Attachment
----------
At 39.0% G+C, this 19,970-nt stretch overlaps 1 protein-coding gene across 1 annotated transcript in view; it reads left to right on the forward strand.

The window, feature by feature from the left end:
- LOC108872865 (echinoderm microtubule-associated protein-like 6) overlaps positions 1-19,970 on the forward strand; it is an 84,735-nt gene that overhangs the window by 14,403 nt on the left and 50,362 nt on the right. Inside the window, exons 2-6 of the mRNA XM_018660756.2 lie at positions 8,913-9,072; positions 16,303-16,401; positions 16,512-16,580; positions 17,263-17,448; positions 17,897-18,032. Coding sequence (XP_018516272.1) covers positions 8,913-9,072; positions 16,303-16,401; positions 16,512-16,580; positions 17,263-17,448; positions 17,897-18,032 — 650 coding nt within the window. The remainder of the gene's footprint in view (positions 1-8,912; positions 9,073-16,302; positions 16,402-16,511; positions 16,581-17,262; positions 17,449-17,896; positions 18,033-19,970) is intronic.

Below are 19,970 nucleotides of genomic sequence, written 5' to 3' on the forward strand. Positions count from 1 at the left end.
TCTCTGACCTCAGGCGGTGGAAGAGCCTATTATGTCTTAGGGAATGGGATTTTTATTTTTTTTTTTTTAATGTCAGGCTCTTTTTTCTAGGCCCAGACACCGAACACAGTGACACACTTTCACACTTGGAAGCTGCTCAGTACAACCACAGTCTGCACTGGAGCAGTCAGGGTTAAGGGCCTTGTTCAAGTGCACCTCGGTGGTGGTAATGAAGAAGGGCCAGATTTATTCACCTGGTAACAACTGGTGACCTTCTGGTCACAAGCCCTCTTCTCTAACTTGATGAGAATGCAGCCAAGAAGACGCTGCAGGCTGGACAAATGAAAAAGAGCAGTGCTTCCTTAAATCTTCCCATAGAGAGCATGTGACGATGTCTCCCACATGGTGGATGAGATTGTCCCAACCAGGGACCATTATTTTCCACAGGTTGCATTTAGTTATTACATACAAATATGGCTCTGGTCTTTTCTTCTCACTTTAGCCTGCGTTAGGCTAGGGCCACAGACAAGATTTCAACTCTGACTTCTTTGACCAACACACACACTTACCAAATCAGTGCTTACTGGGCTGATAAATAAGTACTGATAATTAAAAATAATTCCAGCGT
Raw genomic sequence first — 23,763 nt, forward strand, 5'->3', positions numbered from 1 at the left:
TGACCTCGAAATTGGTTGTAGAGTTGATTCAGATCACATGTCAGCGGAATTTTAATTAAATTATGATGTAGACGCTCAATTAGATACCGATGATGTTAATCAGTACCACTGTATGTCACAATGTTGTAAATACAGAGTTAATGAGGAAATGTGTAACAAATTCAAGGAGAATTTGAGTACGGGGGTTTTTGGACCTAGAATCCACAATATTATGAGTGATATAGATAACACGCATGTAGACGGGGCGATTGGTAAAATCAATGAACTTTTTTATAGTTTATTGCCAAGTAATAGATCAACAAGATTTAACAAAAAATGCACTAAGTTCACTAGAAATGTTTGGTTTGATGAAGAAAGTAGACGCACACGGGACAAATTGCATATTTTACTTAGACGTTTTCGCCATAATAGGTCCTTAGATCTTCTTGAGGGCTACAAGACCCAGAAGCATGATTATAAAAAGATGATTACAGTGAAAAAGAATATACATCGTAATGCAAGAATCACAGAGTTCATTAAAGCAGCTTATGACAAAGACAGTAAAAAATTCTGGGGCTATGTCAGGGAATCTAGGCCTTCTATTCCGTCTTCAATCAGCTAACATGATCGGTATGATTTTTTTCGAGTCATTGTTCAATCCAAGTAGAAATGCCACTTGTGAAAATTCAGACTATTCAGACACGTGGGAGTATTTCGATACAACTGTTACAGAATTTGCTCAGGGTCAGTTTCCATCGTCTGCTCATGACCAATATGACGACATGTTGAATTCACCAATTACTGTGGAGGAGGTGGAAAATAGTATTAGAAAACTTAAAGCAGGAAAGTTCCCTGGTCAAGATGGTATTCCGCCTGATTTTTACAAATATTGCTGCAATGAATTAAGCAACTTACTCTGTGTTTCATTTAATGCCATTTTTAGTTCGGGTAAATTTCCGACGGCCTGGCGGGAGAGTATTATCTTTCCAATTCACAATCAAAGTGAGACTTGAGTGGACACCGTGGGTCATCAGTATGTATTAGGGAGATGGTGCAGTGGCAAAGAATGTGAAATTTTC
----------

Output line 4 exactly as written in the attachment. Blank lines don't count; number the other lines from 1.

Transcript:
Below are 19,970 nucleotides of genomic sequence, written 5' to 3' on the forward strand. Positions count from 1 at the left end.